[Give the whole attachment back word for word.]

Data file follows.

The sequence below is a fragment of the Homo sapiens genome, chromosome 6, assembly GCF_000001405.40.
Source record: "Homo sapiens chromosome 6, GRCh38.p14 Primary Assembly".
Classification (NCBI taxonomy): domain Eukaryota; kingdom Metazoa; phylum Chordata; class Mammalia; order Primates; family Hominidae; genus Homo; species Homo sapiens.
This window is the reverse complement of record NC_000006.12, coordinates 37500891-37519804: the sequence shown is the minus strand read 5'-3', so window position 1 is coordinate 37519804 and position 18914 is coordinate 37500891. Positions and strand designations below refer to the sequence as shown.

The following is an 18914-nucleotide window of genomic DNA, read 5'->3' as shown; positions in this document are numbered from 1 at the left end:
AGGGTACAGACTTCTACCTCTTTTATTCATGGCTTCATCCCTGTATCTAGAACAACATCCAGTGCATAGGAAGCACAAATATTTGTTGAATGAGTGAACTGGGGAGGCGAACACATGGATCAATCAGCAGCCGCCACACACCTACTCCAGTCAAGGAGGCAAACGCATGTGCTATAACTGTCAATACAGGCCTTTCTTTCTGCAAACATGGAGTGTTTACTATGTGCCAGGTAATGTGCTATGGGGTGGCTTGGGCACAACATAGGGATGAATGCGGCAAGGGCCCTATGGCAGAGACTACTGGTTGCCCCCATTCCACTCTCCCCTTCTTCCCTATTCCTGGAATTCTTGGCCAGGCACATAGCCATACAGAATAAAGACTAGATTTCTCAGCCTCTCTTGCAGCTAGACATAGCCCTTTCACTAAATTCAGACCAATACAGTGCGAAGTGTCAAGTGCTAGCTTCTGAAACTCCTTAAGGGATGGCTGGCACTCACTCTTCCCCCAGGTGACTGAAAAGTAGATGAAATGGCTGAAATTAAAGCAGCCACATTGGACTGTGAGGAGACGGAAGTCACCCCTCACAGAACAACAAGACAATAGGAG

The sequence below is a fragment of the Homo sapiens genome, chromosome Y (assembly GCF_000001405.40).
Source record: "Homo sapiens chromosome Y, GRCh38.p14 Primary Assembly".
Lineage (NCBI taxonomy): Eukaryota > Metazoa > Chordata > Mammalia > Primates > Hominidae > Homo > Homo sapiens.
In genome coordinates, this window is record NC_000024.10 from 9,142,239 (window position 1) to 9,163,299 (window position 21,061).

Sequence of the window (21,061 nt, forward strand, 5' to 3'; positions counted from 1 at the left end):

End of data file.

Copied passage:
The sequence below is a fragment of the Homo sapiens genome, chromosome 6, assembly GCF_000001405.40.
Source record: "Homo sapiens chromosome 6, GRCh38.p14 Primary Assembly".
Classification (NCBI taxonomy): domain Eukaryota; kingdom Metazoa; phylum Chordata; class Mammalia; order Primates; family Hominidae; genus Homo; species Homo sapiens.
This window is the reverse complement of record NC_000006.12, coordinates 37500891-37519804: the sequence shown is the minus strand read 5'-3', so window position 1 is coordinate 37519804 and position 18914 is coordinate 37500891. Positions and strand designations below refer to the sequence as shown.

The following is an 18914-nucleotide window of genomic DNA, read 5'->3' as shown; positions in this document are numbered from 1 at the left end:
AGGGTACAGACTTCTACCTCTTTTATTCATGGCTTCATCCCTGTATCTAGAACAACATCCAGTGCATAGGAAGCACAAATATTTGTTGAATGAGTGAACTGGGGAGGCGAACACATGGATCAATCAGCAGCCGCCACACACCTACTCCAGTCAAGGAGGCAAACGCATGTGCTATAACTGTCAATACAGGCCTTTCTTTCTGCAAACATGGAGTGTTTACTATGTGCCAGGTAATGTGCTATGGGGTGGCTTGGGCACAACATAGGGATGAATGCGGCAAGGGCCCTATGGCAGAGACTACTGGTTGCCCCCATTCCACTCTCCCCTTCTTCCCTATTCCTGGAATTCTTGGCCAGGCACATAGCCATACAGAATAAAGACTAGATTTCTCAGCCTCTCTTGCAGCTAGACATAGCCCTTTCACTAAATTCAGACCAATACAGTGCGAAGTGTCAAGTGCTAGCTTCTGAAACTCCTTAAGGGATGGCTGGCACTCACTCTTCCCCCAGGTGACTGAAAAGTAGATGAAATGGCTGAAATTAAAGCAGCCACATTGGACTGTGAGGAGACGGAAGTCACCCCTCACAGAACAACAAGACAATAGGAG

The sequence below is a fragment of the Homo sapiens genome, chromosome Y (assembly GCF_000001405.40).
Source record: "Homo sapiens chromosome Y, GRCh38.p14 Primary Assembly".
Lineage (NCBI taxonomy): Eukaryota > Metazoa > Chordata > Mammalia > Primates > Hominidae > Homo > Homo sapiens.
In genome coordinates, this window is record NC_000024.10 from 9,142,239 (window position 1) to 9,163,299 (window position 21,061).

Sequence of the window (21,061 nt, forward strand, 5' to 3'; positions counted from 1 at the left end):